Iron plaque formation on roots of wetland plants

Iron plaque formation on roots of wetland plants

During the lock-down, it was difficult for us to justify maintenance of plant culture so we thought about alternative approaches to test our hypotheses. In this way, we would be ready to resume our experimental work once some lab work was again permitted.

We have been working with artificial roots which is basically very thin tubes made from silicone rubber. Such tubes have more or less the same permeability to molecular oxygen so that we can mimic the slow loss of oxygen to the surrounding soil, a process called radial oxygen loss. The loss of oxygen happens in situations where the external oxygen concentration is low (such as in waterlogged soils or sediment). Once the oxygen is lost to the rhizosphere, it may feed microbial mineralization or oxidize reduces substances such as reduced manganese or iron. In the latter case, formation of metal plaques (crusts of manganese or iron oxides) occurs on the root surfaces.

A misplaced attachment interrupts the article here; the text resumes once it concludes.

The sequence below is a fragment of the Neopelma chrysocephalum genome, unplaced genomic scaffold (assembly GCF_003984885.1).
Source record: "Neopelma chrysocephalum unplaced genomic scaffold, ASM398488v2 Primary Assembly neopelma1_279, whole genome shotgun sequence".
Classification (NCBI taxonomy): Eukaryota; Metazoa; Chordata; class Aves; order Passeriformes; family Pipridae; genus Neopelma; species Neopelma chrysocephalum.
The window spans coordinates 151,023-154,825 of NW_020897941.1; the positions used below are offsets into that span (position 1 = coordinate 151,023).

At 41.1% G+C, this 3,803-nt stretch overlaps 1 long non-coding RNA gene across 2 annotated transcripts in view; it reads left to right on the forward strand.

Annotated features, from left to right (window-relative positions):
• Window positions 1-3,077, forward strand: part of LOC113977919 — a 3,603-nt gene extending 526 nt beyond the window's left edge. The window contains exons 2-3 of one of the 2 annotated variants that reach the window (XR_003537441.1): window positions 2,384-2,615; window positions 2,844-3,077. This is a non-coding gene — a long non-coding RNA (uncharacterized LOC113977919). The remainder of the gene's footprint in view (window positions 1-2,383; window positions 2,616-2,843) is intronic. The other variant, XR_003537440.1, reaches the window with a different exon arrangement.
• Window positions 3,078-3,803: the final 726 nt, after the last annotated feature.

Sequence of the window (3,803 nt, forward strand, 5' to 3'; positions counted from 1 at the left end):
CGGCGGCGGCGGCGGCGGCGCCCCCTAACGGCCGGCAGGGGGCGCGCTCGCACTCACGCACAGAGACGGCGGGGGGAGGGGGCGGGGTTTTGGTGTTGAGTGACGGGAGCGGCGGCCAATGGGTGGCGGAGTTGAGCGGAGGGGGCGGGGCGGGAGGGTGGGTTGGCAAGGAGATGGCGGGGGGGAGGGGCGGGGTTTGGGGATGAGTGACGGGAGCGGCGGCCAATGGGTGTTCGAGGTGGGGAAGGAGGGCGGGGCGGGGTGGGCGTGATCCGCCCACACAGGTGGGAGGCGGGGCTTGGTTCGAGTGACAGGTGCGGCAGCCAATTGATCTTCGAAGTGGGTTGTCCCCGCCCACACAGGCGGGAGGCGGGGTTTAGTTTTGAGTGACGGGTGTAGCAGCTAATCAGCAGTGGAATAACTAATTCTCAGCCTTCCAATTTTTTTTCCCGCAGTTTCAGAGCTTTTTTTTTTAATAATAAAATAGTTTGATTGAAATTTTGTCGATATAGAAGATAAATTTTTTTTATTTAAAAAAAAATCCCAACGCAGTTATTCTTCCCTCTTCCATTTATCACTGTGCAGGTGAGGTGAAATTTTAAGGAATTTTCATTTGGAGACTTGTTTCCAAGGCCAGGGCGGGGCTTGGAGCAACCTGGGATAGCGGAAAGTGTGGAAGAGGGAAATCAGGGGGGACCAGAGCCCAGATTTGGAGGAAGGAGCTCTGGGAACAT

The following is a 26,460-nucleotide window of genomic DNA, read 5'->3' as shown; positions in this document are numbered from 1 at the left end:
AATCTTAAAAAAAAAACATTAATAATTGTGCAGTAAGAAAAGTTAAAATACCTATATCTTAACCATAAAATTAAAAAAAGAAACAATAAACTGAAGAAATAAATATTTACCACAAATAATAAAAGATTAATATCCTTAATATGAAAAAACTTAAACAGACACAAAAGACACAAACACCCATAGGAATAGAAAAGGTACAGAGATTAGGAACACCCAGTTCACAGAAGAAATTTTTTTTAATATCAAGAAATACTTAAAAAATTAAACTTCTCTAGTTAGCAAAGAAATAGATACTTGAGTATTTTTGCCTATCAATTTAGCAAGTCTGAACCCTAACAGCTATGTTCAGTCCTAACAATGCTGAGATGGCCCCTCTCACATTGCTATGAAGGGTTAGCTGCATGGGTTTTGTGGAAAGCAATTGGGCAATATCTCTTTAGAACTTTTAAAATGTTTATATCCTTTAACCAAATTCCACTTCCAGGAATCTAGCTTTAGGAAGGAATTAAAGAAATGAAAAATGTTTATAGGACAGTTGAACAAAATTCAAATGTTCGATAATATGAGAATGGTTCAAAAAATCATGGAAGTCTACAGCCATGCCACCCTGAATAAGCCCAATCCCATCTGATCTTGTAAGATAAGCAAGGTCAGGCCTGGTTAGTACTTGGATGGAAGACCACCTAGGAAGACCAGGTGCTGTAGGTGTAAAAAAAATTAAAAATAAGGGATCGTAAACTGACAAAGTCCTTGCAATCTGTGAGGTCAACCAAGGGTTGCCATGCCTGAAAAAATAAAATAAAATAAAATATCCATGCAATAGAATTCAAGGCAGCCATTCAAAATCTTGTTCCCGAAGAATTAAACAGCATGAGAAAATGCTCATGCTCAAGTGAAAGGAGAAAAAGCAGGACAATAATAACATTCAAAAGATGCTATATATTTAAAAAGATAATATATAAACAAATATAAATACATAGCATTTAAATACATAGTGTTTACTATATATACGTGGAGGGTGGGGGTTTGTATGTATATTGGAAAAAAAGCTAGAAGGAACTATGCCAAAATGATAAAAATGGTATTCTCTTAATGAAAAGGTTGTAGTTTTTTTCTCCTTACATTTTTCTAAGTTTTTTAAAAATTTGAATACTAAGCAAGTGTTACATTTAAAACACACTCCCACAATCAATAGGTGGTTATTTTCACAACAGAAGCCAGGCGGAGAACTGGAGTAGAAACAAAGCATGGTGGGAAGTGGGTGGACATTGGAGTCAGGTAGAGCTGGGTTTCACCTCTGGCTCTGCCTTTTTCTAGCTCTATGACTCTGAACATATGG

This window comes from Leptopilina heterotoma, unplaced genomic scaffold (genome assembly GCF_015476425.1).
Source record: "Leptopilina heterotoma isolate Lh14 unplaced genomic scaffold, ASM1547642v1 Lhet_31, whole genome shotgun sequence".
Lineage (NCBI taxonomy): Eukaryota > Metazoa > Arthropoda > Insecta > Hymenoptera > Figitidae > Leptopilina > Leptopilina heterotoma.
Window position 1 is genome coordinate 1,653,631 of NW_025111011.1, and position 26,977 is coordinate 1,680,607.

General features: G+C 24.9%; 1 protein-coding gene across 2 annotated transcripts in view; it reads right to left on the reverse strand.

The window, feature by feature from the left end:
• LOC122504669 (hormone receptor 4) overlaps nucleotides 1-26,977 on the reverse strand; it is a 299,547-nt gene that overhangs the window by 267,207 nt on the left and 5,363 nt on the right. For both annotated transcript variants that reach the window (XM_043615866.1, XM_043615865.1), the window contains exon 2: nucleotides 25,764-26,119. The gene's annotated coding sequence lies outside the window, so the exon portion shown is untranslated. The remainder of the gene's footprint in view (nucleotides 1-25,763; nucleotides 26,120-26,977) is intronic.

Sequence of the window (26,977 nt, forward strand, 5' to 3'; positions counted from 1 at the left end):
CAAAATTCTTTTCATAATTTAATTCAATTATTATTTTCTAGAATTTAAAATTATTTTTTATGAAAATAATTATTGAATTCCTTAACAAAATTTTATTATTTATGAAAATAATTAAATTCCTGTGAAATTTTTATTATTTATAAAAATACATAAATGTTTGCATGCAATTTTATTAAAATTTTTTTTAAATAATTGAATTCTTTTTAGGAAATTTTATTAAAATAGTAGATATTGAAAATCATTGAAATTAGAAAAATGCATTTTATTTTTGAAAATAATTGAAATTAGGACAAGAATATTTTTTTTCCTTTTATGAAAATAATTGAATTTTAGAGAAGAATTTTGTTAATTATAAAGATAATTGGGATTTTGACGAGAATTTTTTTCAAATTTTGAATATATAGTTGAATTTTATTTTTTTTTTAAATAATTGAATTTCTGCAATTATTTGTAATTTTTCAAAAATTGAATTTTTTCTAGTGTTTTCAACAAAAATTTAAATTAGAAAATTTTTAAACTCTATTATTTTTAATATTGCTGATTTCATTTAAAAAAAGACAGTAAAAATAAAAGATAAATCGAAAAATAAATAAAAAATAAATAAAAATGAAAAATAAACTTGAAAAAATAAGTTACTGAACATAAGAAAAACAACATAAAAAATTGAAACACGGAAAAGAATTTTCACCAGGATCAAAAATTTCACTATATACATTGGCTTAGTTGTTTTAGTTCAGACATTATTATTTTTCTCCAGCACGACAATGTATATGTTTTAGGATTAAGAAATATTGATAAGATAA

Photo of roots from a salt tolerant species of Puccinellia. The clear effect of pH in the formation of plaques is very evident (from left: white roots without plaques since the solution did not contain reduced iron, and then pH 4, 6 and 8 in the presence of high iron concentrations).

Elisa has studied the effect of pH and salinity for the plaque formation and also how plaque affect radial oxygen loss. She is wrapping up this work since her Marie-Curie grant is running out by the end of August. Surely, she will have data to analyse for many months to come.

We are constantly thinking on how to make good use of the artificial roots (the silicone rubber tubes) as these enable us to make many more treatments (or replications) since we do not need to grow plants to full maturity before we can study the processes influenced by radial oxygen loss from roots of wetland plants.

1 mm tubes of silicone rubber mimicking roots of wetland plants. The tubes have been exposed to various combination of iron centration, pH and salinity with clear effects on plaque formation.